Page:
Capital market reforms by the SEBI

Securities and Exchange Board of India (SEBI) has a primary responsibility of regulating and supervising the capital market. It has introduced a number of reforms for the control and supervision of capital market and investors protection.

Primary Market Reforms by the SEBI:

The Securities and Exchange Board of India (SEBI) has introduced various guidelines and regulatory measures for capital issues for healthy and efficient functioning of capital market in India. The issuing companies are required to make material disclosure about the risk factors, in their offer documents and also to get their debt instruments rated. Steps have been taken to ensure that continuous disclosures are made by firms so as to enable to investors to make a comparison between promises and performance. The merchant bankers now have greater degree of accountability in the offer document and the issue process. The due diligence certificate by the lead manager regarding disclosure made in the offer document, has been made a part of the offer document itself for better accountability and transparency on the part of the lead managers.

New reforms by SEBI, in the primary market, include improved disclosure standards. introduction of prudential norms and simplifications of issue procedures. Companies are now required to disclose all material facts and specific risk factors associated with their projects while making public issues. SEBI has also introduced a code for advertisement for public issues for ensuring fair and true picture. In order to reduce the cost of issue, the underwriting of issues has been made optional subject to the conditions that if the subscription is less than 90% f the amount offered, the entire amount collected would be refunded to the investors.

The book-building process in the primary market has been introduced with a view to further strengthen the price fixing process. Indian companies have been allowed to raise funds from abroad by issue of ADR/GDR/FCCB, etc.

Secondary Market Reforms by the SEBI:

Since the establishment of Securities and Exchange Board of India (SEBI) in 1992, the decades old trading system in stock exchanges has been under review. The main deficiencies of the system were found in two areas : (i) the clearing and settlement system in stock exchanges whereby physical delivery of shares by the seller and the payment by the buyer was made, and (ii) procedure for transfer of shares in the name of the purchaser by the company. The procedure was involving a lot of paper work, delays in settlement and non-transparency in costs and prices of the transactions. The prevalence of ‘Badla’ system had often been identified as a factor encouraging speculative activities. As a part of the process of establishing transparent rules for trading, the ‘Badla’ system was discontinued in December 1993. The SEBI directed the stock exchanges at Mumbai, Kolkata, Delhi and Ahmadabad to ensure that all transactions in securities are concluded by delivery and payments and not to allow any carry forward of the transactions.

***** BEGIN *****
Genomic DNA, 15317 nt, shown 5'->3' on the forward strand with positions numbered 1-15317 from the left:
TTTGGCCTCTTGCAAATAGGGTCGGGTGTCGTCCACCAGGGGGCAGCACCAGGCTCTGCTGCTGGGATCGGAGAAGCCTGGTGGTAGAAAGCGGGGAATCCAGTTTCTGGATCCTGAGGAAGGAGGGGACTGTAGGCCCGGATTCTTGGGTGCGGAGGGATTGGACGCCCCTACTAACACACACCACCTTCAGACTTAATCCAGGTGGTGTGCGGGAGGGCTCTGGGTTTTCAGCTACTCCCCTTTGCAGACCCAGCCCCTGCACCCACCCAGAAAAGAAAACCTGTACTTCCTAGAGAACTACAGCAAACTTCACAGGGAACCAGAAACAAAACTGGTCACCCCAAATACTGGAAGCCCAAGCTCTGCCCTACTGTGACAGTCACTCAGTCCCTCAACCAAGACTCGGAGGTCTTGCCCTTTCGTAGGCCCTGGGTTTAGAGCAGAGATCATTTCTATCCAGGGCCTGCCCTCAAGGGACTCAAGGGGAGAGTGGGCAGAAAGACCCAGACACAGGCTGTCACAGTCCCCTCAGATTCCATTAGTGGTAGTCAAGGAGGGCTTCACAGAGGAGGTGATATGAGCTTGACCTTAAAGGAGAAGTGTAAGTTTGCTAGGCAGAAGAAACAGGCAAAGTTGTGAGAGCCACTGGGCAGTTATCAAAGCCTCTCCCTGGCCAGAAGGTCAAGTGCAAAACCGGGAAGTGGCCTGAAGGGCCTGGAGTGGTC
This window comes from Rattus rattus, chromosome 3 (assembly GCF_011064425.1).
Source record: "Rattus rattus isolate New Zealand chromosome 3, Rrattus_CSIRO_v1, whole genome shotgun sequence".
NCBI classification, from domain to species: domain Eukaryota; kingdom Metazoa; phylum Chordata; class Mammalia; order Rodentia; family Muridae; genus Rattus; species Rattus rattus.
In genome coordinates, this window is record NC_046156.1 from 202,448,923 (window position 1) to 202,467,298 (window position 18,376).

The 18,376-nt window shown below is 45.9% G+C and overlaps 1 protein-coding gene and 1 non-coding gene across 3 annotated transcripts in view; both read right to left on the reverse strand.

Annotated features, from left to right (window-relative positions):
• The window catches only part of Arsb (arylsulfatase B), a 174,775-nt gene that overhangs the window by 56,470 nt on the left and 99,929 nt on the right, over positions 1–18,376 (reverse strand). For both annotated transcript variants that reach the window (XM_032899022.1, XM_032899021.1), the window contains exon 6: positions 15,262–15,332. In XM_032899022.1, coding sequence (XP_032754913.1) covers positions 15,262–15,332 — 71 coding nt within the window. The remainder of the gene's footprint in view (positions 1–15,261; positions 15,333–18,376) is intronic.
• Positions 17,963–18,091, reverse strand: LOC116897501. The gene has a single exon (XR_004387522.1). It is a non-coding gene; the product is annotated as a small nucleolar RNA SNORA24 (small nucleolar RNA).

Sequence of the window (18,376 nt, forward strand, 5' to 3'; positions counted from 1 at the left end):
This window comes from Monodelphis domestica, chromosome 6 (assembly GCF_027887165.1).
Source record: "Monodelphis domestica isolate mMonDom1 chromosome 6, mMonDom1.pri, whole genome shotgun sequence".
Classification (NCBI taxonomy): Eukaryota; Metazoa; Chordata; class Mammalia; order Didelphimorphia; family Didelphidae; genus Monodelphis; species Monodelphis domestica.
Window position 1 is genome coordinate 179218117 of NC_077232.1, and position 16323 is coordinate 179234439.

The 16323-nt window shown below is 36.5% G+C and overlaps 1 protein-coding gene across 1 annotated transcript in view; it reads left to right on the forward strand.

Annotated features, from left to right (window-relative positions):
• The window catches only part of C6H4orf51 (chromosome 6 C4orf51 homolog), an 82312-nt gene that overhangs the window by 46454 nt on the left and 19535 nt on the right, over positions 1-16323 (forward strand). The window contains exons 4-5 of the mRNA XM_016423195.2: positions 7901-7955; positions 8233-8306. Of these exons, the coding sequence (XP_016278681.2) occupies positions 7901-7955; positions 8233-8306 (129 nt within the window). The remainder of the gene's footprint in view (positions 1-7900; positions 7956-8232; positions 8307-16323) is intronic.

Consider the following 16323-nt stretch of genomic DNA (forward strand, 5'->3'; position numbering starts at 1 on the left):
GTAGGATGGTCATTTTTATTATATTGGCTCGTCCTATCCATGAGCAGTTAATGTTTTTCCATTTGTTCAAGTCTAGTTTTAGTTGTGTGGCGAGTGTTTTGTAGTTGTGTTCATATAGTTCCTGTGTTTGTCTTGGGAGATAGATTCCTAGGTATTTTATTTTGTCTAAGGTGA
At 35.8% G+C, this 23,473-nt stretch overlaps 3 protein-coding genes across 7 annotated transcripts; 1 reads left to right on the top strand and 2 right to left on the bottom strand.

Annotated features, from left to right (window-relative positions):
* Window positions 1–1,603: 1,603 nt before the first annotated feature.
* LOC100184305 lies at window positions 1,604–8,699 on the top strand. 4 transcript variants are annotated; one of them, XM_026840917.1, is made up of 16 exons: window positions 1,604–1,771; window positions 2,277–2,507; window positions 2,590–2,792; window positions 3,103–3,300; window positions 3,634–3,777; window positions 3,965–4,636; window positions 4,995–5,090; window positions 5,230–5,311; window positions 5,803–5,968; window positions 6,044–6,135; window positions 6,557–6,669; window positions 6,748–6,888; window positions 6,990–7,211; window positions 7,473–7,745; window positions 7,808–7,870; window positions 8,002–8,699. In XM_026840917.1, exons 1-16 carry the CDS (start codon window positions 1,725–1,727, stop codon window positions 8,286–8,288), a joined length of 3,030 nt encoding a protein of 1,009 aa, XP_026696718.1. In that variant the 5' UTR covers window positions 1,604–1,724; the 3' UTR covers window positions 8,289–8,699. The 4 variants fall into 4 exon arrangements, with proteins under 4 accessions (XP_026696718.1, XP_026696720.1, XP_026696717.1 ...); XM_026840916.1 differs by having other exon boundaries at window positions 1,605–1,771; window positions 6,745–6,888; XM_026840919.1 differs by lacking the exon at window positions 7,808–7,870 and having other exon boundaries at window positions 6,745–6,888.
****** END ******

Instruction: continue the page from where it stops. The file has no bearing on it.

The floor-based open outcry system has been replaced by on-line electronic system. The period settlement system has given way to the rolling settlement system. Physical share certificates system has been outdated by the electronic depository system. The risk management system has been made more comprehensive with different types of margins introduced. FII’s have been allowed to participate in the capital market. Stringent steps have been taken to check insider trading. The interest of minority shareholders has been protected by introducing takeover code. Several types of derivative instalments have been introduced for hedging.

As a result of the reforms/initiatives taken by Government and the Regulators, the market structure has been refined and modernized. The investment choices for the investors have also broadened. The securities market moved from T+3 settlement period to T+2 rolling settlement with effect from April 1, 2003. Further, straight through processing has been made mandatory for all institutional trades executed on the stock exchange. Real time gross settlement has also been introduced by RBI to settle inter-bank transactions online real time mode.

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